By Elizabeth Broomhall
Abu Dhabi’s answer to Canary Wharf has rented 40% of leasable space, says developer
Sowwah Square, the
heart of Abu Dhabi’s planned business district, Sowwah Island, will release its
remaining two office towers to lease by the end of the year, the developer
behind the project has said.
financial hub, billed as the emirate’s answer to London’s Canary Wharf, will
play host to four office towers with 183,000 sq m of leasable space, overlooking prime retail space and
the newly-built Abu Dhabi Securities Exchange.
Around 40 percent
of the development has already been leased, said the executive director
of developer Mubadala Real Estate and Hospitality, Peter Wilding.
“Tower one [Al Sila] and tower four [Al Khatem] have had
great success in the pre-lease market. These two towers are substantially
leased. Overall, we’ve leased around 40 percent of the entire development,” he told
Tenants include such top-end British law firms as Clifford
Chance and Norton Rose Group, alongside financial firms JP Morgan, Gulf
Capital, and Dunia Finance.
“At the launch of Sowwah, which is planned for the end of
the year, we will release towers two [Al Sarab] and three [Al Maqam] onto the
leasing market,” Wilding said.
The launch date for
development, located off the coast of Abu Dhabi island, was initially scheduled
for the close of 2010, but was pushed back by a year due to construction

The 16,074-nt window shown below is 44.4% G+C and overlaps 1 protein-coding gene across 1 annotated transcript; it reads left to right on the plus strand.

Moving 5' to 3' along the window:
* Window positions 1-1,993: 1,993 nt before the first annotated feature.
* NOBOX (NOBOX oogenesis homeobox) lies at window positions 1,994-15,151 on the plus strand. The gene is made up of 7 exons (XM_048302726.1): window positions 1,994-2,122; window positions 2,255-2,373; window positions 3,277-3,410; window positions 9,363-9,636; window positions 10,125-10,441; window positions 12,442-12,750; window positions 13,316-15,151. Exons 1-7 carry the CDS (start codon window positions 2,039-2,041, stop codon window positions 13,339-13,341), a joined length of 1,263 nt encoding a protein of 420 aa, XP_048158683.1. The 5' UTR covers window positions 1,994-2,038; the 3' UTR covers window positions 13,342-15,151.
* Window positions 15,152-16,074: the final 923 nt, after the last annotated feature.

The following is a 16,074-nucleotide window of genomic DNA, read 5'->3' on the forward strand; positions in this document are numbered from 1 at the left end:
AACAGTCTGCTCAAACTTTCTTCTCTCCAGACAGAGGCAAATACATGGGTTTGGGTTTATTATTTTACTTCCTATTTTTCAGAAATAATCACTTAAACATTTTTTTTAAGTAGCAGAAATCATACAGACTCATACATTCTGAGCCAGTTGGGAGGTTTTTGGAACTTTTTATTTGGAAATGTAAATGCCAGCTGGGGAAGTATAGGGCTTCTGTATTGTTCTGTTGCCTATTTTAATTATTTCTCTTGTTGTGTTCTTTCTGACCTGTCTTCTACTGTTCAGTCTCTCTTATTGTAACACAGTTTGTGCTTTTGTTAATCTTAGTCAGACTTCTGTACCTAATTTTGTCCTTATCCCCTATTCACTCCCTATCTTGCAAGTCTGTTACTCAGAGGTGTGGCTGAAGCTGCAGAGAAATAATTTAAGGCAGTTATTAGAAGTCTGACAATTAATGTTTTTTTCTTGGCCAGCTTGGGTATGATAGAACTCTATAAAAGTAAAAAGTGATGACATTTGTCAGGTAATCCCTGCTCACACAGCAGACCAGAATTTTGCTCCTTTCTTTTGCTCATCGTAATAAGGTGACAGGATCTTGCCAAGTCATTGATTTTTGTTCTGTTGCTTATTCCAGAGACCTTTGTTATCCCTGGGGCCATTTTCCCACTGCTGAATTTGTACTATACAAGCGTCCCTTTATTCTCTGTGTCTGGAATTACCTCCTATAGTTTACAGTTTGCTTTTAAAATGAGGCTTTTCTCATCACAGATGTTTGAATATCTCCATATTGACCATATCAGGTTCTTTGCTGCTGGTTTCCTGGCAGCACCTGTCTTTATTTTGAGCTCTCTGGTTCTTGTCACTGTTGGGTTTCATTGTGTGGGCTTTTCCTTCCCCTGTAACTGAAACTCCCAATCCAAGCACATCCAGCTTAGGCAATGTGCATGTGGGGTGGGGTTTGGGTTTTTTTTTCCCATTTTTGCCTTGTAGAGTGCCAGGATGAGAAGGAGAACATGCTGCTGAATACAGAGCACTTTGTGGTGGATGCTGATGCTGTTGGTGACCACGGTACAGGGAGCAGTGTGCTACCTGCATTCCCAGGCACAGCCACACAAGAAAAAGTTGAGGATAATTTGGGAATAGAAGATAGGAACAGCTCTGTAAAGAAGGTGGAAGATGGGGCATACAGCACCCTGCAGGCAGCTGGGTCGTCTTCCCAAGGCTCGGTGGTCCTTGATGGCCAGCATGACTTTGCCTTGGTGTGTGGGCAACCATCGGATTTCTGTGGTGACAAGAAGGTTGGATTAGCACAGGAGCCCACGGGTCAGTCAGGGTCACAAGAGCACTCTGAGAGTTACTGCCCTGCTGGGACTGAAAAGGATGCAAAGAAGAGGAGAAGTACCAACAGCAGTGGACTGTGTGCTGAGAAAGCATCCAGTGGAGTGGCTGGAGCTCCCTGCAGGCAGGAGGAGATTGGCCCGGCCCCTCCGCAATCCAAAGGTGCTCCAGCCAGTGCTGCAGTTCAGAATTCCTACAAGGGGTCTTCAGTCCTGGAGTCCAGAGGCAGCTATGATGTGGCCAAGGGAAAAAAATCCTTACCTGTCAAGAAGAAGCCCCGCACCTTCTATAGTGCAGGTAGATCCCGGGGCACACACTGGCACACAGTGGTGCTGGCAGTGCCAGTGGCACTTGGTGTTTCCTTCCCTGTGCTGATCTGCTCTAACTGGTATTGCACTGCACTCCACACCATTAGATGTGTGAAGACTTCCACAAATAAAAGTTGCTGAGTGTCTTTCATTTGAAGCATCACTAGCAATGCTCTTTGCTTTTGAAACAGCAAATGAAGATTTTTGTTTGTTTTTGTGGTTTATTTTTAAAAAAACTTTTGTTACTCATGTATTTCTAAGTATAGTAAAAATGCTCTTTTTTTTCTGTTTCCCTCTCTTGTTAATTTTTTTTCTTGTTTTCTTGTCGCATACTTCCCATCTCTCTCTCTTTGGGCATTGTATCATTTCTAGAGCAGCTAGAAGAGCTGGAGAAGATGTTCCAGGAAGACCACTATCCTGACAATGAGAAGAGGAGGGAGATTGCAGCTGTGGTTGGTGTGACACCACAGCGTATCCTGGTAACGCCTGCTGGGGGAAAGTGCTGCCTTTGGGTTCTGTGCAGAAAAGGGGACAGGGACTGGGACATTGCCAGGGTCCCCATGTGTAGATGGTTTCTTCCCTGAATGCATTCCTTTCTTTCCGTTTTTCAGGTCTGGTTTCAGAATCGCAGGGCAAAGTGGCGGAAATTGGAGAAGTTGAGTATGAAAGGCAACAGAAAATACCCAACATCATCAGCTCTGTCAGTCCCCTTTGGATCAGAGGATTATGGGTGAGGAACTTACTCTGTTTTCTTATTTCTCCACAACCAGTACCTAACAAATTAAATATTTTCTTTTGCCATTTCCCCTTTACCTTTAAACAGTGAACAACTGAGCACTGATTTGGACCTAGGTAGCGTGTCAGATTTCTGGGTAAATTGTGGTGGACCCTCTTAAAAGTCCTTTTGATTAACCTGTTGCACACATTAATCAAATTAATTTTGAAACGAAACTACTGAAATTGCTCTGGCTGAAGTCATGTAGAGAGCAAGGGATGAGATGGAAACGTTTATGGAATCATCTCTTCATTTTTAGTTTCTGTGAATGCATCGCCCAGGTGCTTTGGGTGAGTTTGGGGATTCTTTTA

Sowwah Square’s 33,000
sq m retail centre is now expected to complete within two years, while the
project’s Rosewood Hotel is slated to launch next August, Wilding said.
“The new CBD [central business district] is coming to life
and taking shape,” he said. “For the Rosewood, we’ll have substantial
completion for the construction by April next year and we have the opening of
the hotel in August.”
The construction contract for the project’s Four Seasons hotel
– the first in the UAE – is currently out to tender and is expected to be
awarded in the next few months.
A Jones Lang LaSalle report this week said office rents
across the Gulf were likely to slide in the third quarter as foreign companies showed
more caution in the wake of the Arab Spring unrest.
The consultancy warned that office rents in Abu Dhabi would
also see downward pressure as a surge of commercial properties come online,
though market speculation has also suggested the emirate may benefit from the
fallout of foreign firms fleeing Bahrain.
But Wilding said the project did not see itself as rivaling
established financial hubs such as Dubai’s tax-free business park DIFC or
Bahrain’s Financial Harbour.
“This is not in direct competition with DIFC or Bahrain. I
think we’re complementing what they are doing by creating a place within Abu
Dhabi, a true central business district,” he said.
“What we are saying is that we are creating a new world-class
place of business equal to what London did many years ago with the
establishment of Canary Wharf.”